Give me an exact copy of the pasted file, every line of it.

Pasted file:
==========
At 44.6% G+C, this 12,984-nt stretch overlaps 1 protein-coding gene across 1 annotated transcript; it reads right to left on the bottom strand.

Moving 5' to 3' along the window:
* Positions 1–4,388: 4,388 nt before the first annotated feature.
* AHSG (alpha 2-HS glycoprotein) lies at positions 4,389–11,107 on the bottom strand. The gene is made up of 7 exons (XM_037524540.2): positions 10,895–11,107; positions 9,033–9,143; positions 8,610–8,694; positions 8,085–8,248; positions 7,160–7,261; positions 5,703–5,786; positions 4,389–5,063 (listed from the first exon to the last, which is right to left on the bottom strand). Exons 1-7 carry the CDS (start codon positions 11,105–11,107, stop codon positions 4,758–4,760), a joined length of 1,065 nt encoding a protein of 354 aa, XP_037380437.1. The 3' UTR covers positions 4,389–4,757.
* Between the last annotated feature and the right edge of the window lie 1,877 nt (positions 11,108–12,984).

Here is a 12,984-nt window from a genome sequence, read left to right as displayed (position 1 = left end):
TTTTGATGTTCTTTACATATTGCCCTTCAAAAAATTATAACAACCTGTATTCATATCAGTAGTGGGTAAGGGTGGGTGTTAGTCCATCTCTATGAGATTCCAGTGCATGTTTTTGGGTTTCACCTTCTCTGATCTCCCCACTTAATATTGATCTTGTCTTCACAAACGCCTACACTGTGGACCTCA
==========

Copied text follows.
At 44.6% G+C, this 12,984-nt stretch overlaps 1 protein-coding gene across 1 annotated transcript; it reads right to left on the bottom strand.

Moving 5' to 3' along the window:
* Positions 1–4,388: 4,388 nt before the first annotated feature.
* AHSG (alpha 2-HS glycoprotein) lies at positions 4,389–11,107 on the bottom strand. The gene is made up of 7 exons (XM_037524540.2): positions 10,895–11,107; positions 9,033–9,143; positions 8,610–8,694; positions 8,085–8,248; positions 7,160–7,261; positions 5,703–5,786; positions 4,389–5,063 (listed from the first exon to the last, which is right to left on the bottom strand). Exons 1-7 carry the CDS (start codon positions 11,105–11,107, stop codon positions 4,758–4,760), a joined length of 1,065 nt encoding a protein of 354 aa, XP_037380437.1. The 3' UTR covers positions 4,389–4,757.
* Between the last annotated feature and the right edge of the window lie 1,877 nt (positions 11,108–12,984).

Here is a 12,984-nt window from a genome sequence, read left to right as displayed (position 1 = left end):
TTTTGATGTTCTTTACATATTGCCCTTCAAAAAATTATAACAACCTGTATTCATATCAGTAGTGGGTAAGGGTGGGTGTTAGTCCATCTCTATGAGATTCCAGTGCATGTTTTTGGGTTTCACCTTCTCTGATCTCCCCACTTAATATTGATCTTGTCTTCACAAACGCCTACACTGTGGACCTCA